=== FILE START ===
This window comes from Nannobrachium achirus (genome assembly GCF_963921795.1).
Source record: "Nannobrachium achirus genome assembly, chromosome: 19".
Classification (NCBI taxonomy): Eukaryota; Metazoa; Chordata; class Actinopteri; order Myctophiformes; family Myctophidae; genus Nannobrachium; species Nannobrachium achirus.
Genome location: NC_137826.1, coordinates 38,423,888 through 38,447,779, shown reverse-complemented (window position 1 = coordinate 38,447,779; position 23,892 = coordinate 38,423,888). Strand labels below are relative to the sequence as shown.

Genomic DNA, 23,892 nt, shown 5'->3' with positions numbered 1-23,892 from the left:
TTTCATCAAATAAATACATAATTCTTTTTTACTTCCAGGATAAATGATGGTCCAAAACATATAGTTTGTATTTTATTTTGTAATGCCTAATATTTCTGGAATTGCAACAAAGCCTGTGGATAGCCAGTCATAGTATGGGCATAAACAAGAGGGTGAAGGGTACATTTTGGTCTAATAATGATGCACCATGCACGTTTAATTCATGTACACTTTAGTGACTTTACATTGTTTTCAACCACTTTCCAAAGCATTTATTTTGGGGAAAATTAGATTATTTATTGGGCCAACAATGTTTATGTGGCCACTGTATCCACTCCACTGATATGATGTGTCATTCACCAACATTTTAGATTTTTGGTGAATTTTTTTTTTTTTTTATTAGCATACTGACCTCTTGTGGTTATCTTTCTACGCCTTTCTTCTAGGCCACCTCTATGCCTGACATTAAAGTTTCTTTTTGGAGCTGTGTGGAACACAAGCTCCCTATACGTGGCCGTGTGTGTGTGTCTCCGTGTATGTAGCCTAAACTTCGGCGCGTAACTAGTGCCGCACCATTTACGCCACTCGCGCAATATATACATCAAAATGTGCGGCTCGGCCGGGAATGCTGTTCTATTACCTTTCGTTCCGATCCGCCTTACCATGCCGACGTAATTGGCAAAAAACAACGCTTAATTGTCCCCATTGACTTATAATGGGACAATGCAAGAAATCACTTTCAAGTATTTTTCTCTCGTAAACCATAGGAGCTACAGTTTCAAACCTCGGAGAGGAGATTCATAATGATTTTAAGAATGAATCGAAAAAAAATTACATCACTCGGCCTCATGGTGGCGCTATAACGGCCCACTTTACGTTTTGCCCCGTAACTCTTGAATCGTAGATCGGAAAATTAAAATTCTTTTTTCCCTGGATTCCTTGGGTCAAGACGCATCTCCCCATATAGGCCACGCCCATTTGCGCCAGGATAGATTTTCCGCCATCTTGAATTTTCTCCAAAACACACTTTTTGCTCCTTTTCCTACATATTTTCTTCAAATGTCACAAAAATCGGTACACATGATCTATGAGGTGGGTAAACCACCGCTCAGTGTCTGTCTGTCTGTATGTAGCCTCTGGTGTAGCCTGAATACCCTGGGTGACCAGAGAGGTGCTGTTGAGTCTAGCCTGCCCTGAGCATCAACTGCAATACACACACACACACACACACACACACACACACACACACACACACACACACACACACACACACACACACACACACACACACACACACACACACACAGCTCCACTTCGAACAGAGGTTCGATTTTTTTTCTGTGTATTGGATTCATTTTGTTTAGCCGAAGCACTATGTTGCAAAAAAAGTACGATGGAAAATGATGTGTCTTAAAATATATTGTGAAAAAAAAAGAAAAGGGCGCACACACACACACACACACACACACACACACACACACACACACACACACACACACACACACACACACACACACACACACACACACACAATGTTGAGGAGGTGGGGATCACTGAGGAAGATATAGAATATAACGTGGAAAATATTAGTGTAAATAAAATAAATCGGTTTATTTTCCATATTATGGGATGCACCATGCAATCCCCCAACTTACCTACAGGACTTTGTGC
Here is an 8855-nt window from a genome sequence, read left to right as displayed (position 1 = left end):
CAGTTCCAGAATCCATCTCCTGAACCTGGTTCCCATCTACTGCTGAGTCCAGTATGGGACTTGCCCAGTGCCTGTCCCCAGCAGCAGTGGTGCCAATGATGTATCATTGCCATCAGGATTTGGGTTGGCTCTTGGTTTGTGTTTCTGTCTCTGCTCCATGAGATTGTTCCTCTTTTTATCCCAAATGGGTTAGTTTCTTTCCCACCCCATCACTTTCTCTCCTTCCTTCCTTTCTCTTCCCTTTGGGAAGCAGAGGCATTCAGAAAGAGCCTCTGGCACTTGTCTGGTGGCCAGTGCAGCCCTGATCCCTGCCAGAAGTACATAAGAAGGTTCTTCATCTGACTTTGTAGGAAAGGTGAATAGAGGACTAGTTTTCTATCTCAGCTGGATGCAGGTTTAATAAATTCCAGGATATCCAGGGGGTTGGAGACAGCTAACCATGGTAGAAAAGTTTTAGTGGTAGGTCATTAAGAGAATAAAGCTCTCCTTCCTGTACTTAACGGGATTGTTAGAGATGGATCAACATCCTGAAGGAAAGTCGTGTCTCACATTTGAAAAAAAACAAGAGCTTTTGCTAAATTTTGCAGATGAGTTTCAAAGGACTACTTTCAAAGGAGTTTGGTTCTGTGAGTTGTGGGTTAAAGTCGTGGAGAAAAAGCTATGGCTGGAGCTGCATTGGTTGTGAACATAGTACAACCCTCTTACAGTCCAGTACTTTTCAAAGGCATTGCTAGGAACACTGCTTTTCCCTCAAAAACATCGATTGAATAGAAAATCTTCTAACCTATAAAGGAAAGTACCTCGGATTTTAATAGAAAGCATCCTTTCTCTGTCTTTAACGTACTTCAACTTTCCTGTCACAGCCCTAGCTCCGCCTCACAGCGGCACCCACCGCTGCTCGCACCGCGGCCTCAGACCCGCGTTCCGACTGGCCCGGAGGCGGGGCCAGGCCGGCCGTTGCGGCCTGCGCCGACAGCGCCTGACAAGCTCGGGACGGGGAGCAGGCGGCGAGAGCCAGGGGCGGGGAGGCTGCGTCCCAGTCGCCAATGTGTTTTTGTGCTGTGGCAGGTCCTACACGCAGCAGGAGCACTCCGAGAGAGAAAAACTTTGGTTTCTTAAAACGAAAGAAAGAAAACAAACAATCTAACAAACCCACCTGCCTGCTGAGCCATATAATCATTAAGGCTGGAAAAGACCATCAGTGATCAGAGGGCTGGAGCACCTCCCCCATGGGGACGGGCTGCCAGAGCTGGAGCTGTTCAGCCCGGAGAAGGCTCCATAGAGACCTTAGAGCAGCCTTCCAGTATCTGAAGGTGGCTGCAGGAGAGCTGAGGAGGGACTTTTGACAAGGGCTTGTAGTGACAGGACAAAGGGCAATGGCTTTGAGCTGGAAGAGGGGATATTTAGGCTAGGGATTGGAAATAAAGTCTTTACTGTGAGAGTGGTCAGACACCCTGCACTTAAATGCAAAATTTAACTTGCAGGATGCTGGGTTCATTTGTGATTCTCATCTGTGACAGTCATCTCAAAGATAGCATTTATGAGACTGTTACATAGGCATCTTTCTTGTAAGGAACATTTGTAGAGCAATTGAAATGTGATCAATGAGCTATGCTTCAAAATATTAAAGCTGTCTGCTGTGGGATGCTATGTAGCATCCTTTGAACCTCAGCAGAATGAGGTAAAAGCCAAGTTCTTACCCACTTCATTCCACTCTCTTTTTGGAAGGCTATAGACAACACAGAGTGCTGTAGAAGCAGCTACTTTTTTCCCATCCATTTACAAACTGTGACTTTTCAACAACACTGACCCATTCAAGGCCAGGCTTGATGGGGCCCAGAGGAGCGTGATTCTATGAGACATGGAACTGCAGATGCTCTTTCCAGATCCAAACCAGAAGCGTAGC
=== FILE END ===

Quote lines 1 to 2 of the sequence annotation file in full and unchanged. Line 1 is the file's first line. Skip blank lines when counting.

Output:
This window comes from Nannobrachium achirus (genome assembly GCF_963921795.1).
Source record: "Nannobrachium achirus genome assembly, chromosome: 19".